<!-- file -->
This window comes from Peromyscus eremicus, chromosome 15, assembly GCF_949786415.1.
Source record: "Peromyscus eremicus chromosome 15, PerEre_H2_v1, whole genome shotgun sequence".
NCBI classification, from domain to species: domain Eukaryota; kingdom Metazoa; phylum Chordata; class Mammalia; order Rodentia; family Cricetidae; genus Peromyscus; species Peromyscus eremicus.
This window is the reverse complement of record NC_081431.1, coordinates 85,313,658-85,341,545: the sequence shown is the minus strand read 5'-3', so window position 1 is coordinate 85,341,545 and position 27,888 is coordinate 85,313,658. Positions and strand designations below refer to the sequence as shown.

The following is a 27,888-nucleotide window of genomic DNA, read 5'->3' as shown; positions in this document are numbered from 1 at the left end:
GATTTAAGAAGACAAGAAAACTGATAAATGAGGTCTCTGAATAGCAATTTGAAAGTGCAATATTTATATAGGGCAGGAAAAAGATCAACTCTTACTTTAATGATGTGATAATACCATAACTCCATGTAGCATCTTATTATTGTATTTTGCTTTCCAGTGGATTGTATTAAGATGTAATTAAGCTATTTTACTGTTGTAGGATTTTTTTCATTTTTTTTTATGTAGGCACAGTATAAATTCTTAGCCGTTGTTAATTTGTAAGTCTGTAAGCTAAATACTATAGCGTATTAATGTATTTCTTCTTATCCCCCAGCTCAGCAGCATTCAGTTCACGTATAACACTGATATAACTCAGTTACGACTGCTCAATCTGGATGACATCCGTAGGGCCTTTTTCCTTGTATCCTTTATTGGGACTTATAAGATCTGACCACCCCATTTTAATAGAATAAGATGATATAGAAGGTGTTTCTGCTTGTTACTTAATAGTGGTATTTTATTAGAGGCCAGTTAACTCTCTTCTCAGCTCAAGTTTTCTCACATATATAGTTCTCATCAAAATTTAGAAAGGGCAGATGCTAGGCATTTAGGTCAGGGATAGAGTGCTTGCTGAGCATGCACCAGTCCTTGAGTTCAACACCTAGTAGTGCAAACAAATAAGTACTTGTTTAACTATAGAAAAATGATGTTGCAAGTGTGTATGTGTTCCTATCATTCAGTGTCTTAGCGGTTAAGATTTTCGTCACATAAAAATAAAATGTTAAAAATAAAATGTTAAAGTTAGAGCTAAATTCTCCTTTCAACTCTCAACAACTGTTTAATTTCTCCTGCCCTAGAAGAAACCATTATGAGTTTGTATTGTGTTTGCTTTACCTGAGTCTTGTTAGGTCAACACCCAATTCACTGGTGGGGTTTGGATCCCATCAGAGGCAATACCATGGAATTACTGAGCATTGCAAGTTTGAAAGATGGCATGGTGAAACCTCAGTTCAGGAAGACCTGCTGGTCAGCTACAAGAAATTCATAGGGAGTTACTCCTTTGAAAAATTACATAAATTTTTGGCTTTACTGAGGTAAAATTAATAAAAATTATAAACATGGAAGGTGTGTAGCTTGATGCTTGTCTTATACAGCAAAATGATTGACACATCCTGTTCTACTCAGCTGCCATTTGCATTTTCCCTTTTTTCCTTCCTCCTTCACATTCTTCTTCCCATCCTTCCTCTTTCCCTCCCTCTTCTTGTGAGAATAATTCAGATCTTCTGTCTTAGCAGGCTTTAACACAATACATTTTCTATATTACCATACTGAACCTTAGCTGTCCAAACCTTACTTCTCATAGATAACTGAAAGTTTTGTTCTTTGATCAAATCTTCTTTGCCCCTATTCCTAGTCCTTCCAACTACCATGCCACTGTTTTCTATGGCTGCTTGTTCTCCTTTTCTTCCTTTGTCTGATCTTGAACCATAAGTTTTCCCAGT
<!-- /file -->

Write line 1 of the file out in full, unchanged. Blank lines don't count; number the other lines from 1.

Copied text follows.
This window comes from Peromyscus eremicus, chromosome 15, assembly GCF_949786415.1.